Little graffiti dude says, “Why not die trying?” Why not, indeed. Profound.


Glorious view from front of the pillbox. (You may click to embiggen.)



In the above panorama, you can see two tunnels to the far right. Those are the Tom Lantos Tunnels, officially opened in March of 2013, built to bypass the Devil’s Slide area. Devil’s Slide is an area of the Pacific Coast Highway famous for landslides due to erosion, storms, and the occasional bit o’ seismic activity. The idea for building an inland bypass to the Devil’s Slide stretch over Montara Mountain was raised as early as 1958. The tunnel approach was proposed in 1973 and although studies were conducted to determine viability, the state dropped the idea in the late 70s.



A major landslide in 1983 revived the bypass idea. In 1985, Caltrans proposed a bypass over Martini Creek, a proposal that had come up before but had been abandoned due to environmental concerns. No real solution was reached and things proceeded on as before. Another landslide in 1995 brought attention to the issue again and it was discovered that Caltrans had intentionally overestimated the cost of tunnel in order to support the Martini Creek freeway bypass. In November of 1996, county voters approved the building of a tunnel and Caltrans agreed a few days afterwards.


Ground was broken for a new tunnel in May 2005. Drilling of the tunnels started in September 2007 and completed in 2011. The tunnels were completed and opened to traffic in 2013.
Earlier in March of this year, the Devil’s Slide section of the freeway opened as The Devil’s Slide Trail, a recreational area for hikers, cyclists, and horseback riders.


Let’s zip back to the very beginning of Devil’s Slide (thanks to Wikipedia, the San Jose Mercury News, and the Internet in general):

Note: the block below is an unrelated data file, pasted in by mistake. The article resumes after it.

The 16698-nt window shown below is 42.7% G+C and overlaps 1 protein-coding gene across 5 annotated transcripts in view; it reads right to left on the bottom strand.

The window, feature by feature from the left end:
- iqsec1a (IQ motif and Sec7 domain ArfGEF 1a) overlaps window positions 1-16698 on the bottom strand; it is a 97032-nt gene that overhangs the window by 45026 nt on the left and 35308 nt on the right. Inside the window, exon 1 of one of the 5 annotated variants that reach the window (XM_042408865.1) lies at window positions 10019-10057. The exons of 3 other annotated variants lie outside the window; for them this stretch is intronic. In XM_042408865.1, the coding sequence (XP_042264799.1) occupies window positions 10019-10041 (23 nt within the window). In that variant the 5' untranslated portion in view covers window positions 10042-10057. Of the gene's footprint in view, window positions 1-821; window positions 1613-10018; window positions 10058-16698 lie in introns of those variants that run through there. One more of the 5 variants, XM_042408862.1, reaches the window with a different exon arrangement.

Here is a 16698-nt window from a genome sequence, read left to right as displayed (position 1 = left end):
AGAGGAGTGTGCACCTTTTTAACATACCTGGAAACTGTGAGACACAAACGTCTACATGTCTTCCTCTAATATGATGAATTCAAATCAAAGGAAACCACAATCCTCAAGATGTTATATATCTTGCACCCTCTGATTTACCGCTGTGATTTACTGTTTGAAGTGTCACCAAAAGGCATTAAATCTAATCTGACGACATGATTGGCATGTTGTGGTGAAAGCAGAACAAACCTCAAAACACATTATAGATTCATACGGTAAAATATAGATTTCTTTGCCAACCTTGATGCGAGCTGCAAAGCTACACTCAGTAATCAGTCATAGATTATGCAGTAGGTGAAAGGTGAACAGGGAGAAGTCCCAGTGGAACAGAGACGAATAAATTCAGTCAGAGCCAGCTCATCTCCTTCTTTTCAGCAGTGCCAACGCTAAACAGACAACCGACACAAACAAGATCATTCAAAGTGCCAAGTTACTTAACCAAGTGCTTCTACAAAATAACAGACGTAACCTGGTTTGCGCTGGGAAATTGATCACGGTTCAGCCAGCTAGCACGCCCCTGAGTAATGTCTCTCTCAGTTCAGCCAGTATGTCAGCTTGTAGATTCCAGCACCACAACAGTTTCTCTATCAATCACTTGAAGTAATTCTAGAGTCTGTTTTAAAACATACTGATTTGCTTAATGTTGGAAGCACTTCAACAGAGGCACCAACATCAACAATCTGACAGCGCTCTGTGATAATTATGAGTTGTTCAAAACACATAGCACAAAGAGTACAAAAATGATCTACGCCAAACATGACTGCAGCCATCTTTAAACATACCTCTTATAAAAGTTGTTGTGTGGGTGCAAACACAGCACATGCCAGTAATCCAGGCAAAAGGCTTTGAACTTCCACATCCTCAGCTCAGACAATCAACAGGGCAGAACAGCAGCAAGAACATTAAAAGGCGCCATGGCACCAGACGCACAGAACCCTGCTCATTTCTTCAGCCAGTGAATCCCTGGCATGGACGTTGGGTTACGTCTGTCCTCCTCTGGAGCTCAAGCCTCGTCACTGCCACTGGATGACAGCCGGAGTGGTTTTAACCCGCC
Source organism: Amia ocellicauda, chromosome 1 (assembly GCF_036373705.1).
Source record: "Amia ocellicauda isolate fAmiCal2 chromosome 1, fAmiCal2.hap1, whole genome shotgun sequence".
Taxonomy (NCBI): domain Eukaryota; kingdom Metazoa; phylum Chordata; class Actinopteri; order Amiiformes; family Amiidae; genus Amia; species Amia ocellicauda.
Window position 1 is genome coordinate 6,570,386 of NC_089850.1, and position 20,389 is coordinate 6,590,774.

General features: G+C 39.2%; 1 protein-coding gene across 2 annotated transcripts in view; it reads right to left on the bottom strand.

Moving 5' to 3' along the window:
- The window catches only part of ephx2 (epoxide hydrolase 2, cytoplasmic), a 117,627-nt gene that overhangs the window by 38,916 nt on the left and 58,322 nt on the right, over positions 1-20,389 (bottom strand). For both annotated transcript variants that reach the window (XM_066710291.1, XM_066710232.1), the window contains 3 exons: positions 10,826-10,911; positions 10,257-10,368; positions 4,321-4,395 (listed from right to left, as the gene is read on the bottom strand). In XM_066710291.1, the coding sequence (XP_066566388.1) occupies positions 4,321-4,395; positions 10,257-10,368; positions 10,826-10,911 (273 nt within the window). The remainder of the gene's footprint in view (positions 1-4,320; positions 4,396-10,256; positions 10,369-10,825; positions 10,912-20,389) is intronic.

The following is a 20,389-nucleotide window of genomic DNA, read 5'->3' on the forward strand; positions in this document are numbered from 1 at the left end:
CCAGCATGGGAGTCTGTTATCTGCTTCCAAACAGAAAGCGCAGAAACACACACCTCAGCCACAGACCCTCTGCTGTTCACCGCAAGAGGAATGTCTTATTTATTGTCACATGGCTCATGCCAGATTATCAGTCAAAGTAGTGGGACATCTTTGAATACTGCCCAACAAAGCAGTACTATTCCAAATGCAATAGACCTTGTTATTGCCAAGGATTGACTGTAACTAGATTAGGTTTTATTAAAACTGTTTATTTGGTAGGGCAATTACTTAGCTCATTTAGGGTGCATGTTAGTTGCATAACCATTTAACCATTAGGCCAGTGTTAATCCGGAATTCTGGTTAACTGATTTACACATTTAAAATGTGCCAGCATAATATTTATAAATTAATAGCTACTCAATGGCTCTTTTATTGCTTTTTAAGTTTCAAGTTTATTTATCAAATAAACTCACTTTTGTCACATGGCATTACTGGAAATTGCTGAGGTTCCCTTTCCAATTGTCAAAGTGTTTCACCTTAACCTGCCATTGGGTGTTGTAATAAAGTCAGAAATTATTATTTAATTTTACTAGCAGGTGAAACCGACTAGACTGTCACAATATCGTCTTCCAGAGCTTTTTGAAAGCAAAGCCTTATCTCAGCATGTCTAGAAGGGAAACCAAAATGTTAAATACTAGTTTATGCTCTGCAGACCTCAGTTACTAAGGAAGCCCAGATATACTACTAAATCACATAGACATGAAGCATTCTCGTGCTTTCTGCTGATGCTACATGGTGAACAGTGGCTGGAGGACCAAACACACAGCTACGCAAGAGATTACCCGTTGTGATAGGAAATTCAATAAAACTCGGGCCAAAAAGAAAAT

The Ocean Shore Railroad was intended to be built from San Francisco to Santa Cruz, California, via a route along the Pacific coastline. Construction began in 1905 at both ends, but the line was never completed due to the 1906 earthquake. They did begin service through a Devil’s Slide tunnel in 1908, but in 1915, the Coastside Boulevard was completed. Farmers began using the Coastside to move produce to San Francisco and the demand for the railway decreased. The Ocean Shore Railway ceased service in 1920.

In 1937, Caltrans completes a 5.9-mile highway extension along Devil’s Slide that follows the same path as the Ocean Shore Railway. In 1938 comes the first landslide to force a major closure of the highway. There would be many slides in years to come, including in 1942, 1951, 1952, 1977, 1982, 1983, 1995 and 2006.

By the 1950s, the road at Devil’s Slide had developed a reputation for danger for both motorists and wayward climbers. The most recent accident I found was in November of 2013.

But now, that stretch is just a pretty spot to contemplate the meaning of life (barring wayward climbers — but you KNOW there will be some, and they will need to be rescued).



Related Posts along the Pacific Coast


thanks to Wikipedia and the Internet for the fun facts
am I stalling about getting back to writing about pool
maybe a teeny tiny bit